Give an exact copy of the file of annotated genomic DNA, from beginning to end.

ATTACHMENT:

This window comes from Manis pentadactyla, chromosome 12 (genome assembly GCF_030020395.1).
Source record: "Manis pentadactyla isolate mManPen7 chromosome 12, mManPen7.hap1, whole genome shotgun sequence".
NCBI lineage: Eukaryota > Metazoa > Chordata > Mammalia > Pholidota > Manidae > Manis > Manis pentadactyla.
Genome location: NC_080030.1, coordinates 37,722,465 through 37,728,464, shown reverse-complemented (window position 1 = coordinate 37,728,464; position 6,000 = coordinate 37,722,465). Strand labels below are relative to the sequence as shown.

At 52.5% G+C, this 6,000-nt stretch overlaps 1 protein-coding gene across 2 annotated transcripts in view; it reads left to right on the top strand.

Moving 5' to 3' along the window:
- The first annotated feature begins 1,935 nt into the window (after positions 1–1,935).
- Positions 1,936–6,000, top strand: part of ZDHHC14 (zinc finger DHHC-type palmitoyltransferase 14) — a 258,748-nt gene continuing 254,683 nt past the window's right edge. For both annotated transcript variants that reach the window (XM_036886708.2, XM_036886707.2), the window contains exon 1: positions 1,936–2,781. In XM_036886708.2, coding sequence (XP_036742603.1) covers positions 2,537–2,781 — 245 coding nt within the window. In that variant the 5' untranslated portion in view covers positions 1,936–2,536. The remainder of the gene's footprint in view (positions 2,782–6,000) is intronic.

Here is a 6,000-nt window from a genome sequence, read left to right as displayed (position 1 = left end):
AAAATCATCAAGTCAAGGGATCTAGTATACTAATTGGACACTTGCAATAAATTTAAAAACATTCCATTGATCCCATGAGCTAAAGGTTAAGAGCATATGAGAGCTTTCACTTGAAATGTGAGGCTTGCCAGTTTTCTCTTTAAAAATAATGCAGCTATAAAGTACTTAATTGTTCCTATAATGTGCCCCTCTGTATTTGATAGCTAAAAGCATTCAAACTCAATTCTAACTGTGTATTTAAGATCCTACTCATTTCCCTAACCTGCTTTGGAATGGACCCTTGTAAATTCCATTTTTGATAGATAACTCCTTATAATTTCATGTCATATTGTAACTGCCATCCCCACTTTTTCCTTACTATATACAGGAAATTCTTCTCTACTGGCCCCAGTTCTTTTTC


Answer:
This window comes from Manis pentadactyla, chromosome 12 (genome assembly GCF_030020395.1).
Source record: "Manis pentadactyla isolate mManPen7 chromosome 12, mManPen7.hap1, whole genome shotgun sequence".
NCBI lineage: Eukaryota > Metazoa > Chordata > Mammalia > Pholidota > Manidae > Manis > Manis pentadactyla.
Genome location: NC_080030.1, coordinates 37,722,465 through 37,728,464, shown reverse-complemented (window position 1 = coordinate 37,728,464; position 6,000 = coordinate 37,722,465). Strand labels below are relative to the sequence as shown.

At 52.5% G+C, this 6,000-nt stretch overlaps 1 protein-coding gene across 2 annotated transcripts in view; it reads left to right on the top strand.

Moving 5' to 3' along the window:
- The first annotated feature begins 1,935 nt into the window (after positions 1–1,935).
- Positions 1,936–6,000, top strand: part of ZDHHC14 (zinc finger DHHC-type palmitoyltransferase 14) — a 258,748-nt gene continuing 254,683 nt past the window's right edge. For both annotated transcript variants that reach the window (XM_036886708.2, XM_036886707.2), the window contains exon 1: positions 1,936–2,781. In XM_036886708.2, coding sequence (XP_036742603.1) covers positions 2,537–2,781 — 245 coding nt within the window. In that variant the 5' untranslated portion in view covers positions 1,936–2,536. The remainder of the gene's footprint in view (positions 2,782–6,000) is intronic.

Here is a 6,000-nt window from a genome sequence, read left to right as displayed (position 1 = left end):
AAAATCATCAAGTCAAGGGATCTAGTATACTAATTGGACACTTGCAATAAATTTAAAAACATTCCATTGATCCCATGAGCTAAAGGTTAAGAGCATATGAGAGCTTTCACTTGAAATGTGAGGCTTGCCAGTTTTCTCTTTAAAAATAATGCAGCTATAAAGTACTTAATTGTTCCTATAATGTGCCCCTCTGTATTTGATAGCTAAAAGCATTCAAACTCAATTCTAACTGTGTATTTAAGATCCTACTCATTTCCCTAACCTGCTTTGGAATGGACCCTTGTAAATTCCATTTTTGATAGATAACTCCTTATAATTTCATGTCATATTGTAACTGCCATCCCCACTTTTTCCTTACTATATACAGGAAATTCTTCTCTACTGGCCCCAGTTCTTTTTC